In collaboration with governments, schools, NGOs, colleges and universities, the programme provides students the opportunity to become IT networking professionals. NetAcad has grown to the point where in excess of 8500 students are trained annually. To date, the programme has seen more than 92000 students graduate in South Africa. Across the continent, Cisco NetAcad has seen in-kind contributions of more than $21.86 million (R286.239 million) toward the future job prospects for graduates.
Beyond skills development, supporting the information, technology and communications (ICT) sectors provide a major boost to economic growth, productivity and employment. In doing so, South Africans’ access to educational opportunities and health resources can also be improved. For example, according to the National Treasury, if ICT costs are reduced by 50 percent, South Africa’s gross domestic product can be increased by 0.3 percent per year, creating more than 200000 additional jobs over the next decade.
Part of supporting South Africa’s ICT sectors is ensuring that R&D public-private partnerships remain integral to socio-economic development. The Square Kilometre Array (SKA), a R2 billion telescope that is the next iteration of the MeerKAT telescope, demonstrates the potential for such collaboration.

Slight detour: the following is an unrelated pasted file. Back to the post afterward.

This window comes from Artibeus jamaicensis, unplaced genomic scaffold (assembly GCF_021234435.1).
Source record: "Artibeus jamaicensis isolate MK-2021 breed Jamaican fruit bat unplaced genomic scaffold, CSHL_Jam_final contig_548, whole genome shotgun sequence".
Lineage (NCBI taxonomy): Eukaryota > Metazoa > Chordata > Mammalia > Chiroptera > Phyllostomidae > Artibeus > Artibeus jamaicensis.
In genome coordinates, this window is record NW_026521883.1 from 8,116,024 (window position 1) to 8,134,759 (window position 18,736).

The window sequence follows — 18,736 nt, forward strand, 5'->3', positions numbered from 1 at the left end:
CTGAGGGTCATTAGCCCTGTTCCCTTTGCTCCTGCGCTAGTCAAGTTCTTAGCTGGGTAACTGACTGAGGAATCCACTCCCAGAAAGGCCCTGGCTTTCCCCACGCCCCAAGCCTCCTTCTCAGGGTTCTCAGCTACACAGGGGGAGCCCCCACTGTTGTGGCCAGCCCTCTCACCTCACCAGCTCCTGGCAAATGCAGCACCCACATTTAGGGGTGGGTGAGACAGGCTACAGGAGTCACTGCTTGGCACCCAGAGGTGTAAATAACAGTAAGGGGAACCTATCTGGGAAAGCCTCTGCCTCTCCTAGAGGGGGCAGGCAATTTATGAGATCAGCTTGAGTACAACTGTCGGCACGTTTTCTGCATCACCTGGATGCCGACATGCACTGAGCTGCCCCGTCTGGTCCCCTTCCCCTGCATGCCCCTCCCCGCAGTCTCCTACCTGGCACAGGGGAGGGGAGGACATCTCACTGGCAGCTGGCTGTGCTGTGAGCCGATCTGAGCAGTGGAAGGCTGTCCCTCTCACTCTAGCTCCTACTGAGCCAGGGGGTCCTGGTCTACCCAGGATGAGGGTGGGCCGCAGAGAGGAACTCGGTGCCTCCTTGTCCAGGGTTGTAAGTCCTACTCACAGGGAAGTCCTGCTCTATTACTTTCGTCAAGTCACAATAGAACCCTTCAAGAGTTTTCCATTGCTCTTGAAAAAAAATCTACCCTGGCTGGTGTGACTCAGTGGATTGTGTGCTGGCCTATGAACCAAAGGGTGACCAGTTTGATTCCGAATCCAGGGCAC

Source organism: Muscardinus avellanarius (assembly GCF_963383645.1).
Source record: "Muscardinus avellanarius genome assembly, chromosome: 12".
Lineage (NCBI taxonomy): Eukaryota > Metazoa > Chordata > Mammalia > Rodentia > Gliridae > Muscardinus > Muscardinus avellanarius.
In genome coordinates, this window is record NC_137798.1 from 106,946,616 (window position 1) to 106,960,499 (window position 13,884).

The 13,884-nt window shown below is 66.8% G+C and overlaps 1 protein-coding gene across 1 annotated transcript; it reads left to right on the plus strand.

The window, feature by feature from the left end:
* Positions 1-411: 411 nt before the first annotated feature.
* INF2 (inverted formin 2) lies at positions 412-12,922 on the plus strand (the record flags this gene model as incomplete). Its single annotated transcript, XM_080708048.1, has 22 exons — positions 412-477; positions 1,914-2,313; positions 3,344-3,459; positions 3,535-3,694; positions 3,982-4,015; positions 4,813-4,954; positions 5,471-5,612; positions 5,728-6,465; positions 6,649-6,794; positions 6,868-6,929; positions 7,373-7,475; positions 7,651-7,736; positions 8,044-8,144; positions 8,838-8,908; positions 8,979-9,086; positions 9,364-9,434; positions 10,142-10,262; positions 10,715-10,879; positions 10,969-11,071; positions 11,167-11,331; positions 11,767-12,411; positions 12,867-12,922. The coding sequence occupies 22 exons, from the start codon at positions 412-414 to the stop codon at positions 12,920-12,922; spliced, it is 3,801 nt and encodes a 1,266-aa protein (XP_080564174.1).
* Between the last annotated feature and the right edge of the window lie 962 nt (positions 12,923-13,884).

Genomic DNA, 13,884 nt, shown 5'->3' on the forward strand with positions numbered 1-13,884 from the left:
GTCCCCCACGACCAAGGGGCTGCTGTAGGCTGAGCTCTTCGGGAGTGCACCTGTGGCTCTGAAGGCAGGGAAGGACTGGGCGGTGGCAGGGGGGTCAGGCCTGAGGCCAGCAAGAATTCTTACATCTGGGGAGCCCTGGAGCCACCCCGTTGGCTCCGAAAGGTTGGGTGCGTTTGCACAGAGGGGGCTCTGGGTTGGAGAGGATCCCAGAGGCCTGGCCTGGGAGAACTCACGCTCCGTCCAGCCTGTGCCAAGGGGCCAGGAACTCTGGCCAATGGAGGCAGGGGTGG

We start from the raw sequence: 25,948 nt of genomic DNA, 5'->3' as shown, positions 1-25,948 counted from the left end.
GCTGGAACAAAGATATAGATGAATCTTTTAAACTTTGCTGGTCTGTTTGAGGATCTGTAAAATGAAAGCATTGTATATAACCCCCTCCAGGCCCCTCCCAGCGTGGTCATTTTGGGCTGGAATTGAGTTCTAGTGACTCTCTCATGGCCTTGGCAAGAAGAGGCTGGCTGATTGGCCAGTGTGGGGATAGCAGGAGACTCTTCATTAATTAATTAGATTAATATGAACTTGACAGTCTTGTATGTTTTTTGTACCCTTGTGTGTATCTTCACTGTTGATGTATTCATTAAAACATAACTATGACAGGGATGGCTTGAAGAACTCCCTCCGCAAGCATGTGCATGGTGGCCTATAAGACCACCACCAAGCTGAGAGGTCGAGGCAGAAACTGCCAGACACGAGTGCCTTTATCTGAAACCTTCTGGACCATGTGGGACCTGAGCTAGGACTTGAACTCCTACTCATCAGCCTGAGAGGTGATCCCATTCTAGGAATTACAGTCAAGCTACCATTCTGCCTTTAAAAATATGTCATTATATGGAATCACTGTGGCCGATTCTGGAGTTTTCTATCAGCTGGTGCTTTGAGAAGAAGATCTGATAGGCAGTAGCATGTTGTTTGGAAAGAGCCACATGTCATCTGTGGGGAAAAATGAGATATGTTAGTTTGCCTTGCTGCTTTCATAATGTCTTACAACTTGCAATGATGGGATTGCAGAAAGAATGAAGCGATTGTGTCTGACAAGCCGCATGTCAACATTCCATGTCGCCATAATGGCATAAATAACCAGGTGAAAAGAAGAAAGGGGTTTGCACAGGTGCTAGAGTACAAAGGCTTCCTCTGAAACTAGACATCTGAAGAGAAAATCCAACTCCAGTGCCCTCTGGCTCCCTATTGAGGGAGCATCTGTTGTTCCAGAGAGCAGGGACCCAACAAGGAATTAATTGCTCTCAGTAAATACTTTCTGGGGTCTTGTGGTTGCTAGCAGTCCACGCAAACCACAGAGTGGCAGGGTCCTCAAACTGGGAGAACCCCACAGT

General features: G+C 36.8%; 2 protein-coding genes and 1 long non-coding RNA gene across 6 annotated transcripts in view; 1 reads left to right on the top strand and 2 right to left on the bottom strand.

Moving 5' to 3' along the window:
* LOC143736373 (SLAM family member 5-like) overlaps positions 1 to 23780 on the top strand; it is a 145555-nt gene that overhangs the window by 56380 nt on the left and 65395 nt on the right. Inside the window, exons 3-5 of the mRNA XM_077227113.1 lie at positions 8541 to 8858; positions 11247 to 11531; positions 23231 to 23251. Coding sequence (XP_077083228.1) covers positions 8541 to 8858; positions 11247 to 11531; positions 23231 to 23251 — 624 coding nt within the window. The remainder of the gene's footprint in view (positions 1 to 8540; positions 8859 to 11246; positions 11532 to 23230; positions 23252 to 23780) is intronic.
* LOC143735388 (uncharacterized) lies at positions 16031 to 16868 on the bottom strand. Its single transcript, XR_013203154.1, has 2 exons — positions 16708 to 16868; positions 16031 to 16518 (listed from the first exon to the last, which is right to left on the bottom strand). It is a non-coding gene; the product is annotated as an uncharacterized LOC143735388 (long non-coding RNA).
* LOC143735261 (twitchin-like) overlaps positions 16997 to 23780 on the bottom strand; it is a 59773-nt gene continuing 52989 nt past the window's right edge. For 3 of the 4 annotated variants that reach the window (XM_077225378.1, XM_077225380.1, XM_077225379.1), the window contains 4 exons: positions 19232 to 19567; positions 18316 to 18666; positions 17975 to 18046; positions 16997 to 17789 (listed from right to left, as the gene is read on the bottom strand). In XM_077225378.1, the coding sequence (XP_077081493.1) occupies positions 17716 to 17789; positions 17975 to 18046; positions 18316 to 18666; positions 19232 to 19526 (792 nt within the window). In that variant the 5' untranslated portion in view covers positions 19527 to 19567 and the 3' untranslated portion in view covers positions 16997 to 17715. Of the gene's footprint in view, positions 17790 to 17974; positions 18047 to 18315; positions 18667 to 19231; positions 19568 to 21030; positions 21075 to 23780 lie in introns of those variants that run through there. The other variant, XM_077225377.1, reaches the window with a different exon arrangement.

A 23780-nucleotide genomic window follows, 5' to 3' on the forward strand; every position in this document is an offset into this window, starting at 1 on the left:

Together with eight African partners, South Africa won the bid to host the SKA, a project with extensive socio-economic knock-on effects. Working with the Department of Science and Technology, Cisco contributed R66m toward SKA, an investment that will support job creation and economic diversification in the Northern Cape, as well as promoting science as a career choice.
The Fourth Industrial Revolution is synonymous with exponential growth in digitisation and Internet connectivity. . For South Africa, Cisco firmly supports its aspirations to be a digitally enabled economy and society, and welcomes more integrated and comprehensive collaboration from multiple stakeholders to help accelerate the opportunities at hand.
*David Meads is the vice-president Africa of Cisco.